At least one of the pellets exited through the kitchen window on the far side of the house.

  2. Any thoughts on the value of shot shells (of various gauges) delivering the old traditional varmint-chasing loads of rock salt?

    • I know of several accounts dating back 70 to 90 years, which describe lethal wounds delivered at close range with rock salt. From those accounts, I expect that it would be comparable to bird shot at close range. I’m also pretty sure you’ll have to load your own rock salt shotgun shells, something a majority of home-defense shotgun owners don’t have equipment to do.

  3. Thank you for posting the advice on the preferred use of a shotgun for home defense. This echoes advice I got from an LAPD officer back in the 70’s. In the late 80’s I spoke with a Texas security guard who highly recommended the use of rat shot loads in a handgun for all the same reasons – plus the advantages of using a one-handed weapon leaving the other hand free for a flashlight or a call to 911.

  4. Friend of John Galt

    Rock salt is best used in an ice cream freezer — or on a slippery front walk in snow country. Rock salt might provide incentive to encourage someone who’s already leaving (at the sight of the shot gun), but it will have near zero effect on stopping someone who is intending to do you harm. My sister (not always reliable) claims to have used rock salt in an old black-powder double barreled 12-gauge to “encourage” the departure of a “hobo” who “wanted more than a hand-out” when her home was located out in the boonies… With a modern smokeless powder shot gun, the stress of firing the salt might break it down into particles with too little energy to break the skin. Note too, that rock salt is probably not going to be effective further than about 10 feet out — and that’s a lot closer than I’d want any bad guy to approach.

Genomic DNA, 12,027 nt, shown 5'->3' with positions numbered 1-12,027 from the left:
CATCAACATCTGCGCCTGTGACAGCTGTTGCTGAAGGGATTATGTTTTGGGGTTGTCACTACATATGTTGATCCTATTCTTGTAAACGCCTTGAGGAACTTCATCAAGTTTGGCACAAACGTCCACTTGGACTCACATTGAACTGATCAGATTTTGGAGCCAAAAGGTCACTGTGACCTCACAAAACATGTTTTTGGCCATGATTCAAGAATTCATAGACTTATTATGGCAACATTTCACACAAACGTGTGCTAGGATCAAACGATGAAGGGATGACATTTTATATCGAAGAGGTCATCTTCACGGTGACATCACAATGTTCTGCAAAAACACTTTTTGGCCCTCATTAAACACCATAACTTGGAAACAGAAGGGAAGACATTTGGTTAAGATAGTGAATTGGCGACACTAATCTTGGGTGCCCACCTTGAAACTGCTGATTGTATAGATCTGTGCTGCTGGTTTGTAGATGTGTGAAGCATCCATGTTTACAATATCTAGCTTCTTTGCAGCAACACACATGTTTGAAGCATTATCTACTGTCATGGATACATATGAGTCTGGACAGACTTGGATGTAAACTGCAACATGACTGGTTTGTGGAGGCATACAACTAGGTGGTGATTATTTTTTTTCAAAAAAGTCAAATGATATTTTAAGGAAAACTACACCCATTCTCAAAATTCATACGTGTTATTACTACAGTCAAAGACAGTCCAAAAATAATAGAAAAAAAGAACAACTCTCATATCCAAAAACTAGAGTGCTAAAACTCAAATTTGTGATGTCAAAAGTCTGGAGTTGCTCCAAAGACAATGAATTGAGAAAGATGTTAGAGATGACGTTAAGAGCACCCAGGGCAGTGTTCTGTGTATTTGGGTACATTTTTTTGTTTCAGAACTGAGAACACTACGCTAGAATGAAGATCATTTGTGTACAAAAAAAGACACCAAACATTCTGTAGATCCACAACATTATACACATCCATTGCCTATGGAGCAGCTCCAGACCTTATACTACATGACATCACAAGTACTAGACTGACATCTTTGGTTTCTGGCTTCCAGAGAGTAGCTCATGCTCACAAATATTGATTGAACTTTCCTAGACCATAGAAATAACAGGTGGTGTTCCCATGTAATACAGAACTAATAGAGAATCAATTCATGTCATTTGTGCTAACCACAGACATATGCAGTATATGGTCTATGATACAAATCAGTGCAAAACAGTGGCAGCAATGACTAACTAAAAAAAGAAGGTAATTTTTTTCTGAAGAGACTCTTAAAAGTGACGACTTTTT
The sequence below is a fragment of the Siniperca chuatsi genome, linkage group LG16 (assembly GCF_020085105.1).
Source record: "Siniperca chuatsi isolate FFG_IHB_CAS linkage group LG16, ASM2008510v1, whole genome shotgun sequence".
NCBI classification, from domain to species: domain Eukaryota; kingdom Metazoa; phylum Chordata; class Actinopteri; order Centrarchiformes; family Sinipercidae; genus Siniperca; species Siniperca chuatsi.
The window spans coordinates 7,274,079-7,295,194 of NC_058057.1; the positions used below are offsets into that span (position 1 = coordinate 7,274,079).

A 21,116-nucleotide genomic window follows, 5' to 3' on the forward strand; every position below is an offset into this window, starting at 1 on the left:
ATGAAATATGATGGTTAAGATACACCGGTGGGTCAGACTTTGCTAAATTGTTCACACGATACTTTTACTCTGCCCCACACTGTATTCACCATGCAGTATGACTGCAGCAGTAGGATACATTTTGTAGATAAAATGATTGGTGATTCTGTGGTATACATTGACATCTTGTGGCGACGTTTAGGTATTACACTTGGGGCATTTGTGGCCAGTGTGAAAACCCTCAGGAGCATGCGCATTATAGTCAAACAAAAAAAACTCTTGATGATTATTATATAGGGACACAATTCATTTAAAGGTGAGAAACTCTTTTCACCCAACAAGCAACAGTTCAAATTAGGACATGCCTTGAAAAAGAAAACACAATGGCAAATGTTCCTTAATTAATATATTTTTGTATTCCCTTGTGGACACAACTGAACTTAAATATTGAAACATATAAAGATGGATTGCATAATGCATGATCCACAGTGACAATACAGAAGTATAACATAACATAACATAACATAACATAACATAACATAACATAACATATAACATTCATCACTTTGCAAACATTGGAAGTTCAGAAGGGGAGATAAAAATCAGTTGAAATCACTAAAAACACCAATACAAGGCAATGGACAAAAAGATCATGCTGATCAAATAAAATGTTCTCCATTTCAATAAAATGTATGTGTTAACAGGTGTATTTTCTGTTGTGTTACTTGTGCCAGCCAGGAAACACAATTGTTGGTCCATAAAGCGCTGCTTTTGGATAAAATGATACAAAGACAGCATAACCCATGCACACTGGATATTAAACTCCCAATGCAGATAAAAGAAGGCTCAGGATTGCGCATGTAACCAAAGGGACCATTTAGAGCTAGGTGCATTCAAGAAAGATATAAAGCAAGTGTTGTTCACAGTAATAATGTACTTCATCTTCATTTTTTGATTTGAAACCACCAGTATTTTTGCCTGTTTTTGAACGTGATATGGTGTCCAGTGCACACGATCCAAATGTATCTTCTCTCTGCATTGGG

I do appreciate the comments on 00 buckshot vs. bird shot. It’s a choice that I’ve considered for years as I’d hate to cause injury to neighbors while encountering a house breaker. But the 00 buckshot will surely “stop” any threat — likely with one solid center mass hit. (One 00 buck shot delivers 8 pellets about the size of a .38 revolver bullet — at 10 to 30 feet, most of the pellets should hit the target if the least care is taken in aiming. The #8 bird shot (“dove load”) will cause much less damage with pellets that miss the target, but may require multiple shots to stop an aggressor who is ‘high’ on certain kinds of drugs.

    As for rat shot loads (in hand guns), they will not likely produce enough stopping force to slow down a determined aggressor. If used in a semi-automatic pistol, there’s considerable chance that rat shot will jam the mechanism, leaving you with a “mad” aggressor and a non-working pistol. Not exactly where I’d want to be.

    The whole issue is “foot-lbs” of force delivered to the target. This is calculated by muzzle speed and weight of the bullet or pellets — and distance to the target. At very close range (in contact), even a “blank” (usually shooting a paper wad) can cause serious injury or even death (if a vital spot is hit). But in the case of an intruder found in a home or a robber in a business establishment, something with more stopping force is the better approach.

    • Rock salt can be useful for scaring stupid teenagers out of your crops. According to my dad’s cousin, the former watermelon thief, it hurts like hell but doesn’t break the skin. I once read an interesting article that suggested progressively loading the tube in your shotgun so that you can move from less to more lethal as necessary. Sounds good for a single assailant scenario, but what if there are two?

      The video below does a pretty good job of demonstrating the effectiveness of birdshot. It may not have the ft-lbs, but it will definitely change all but the most drug-addled minds. If they’re still coming after the first one, that’s what the other shells in the tube are for.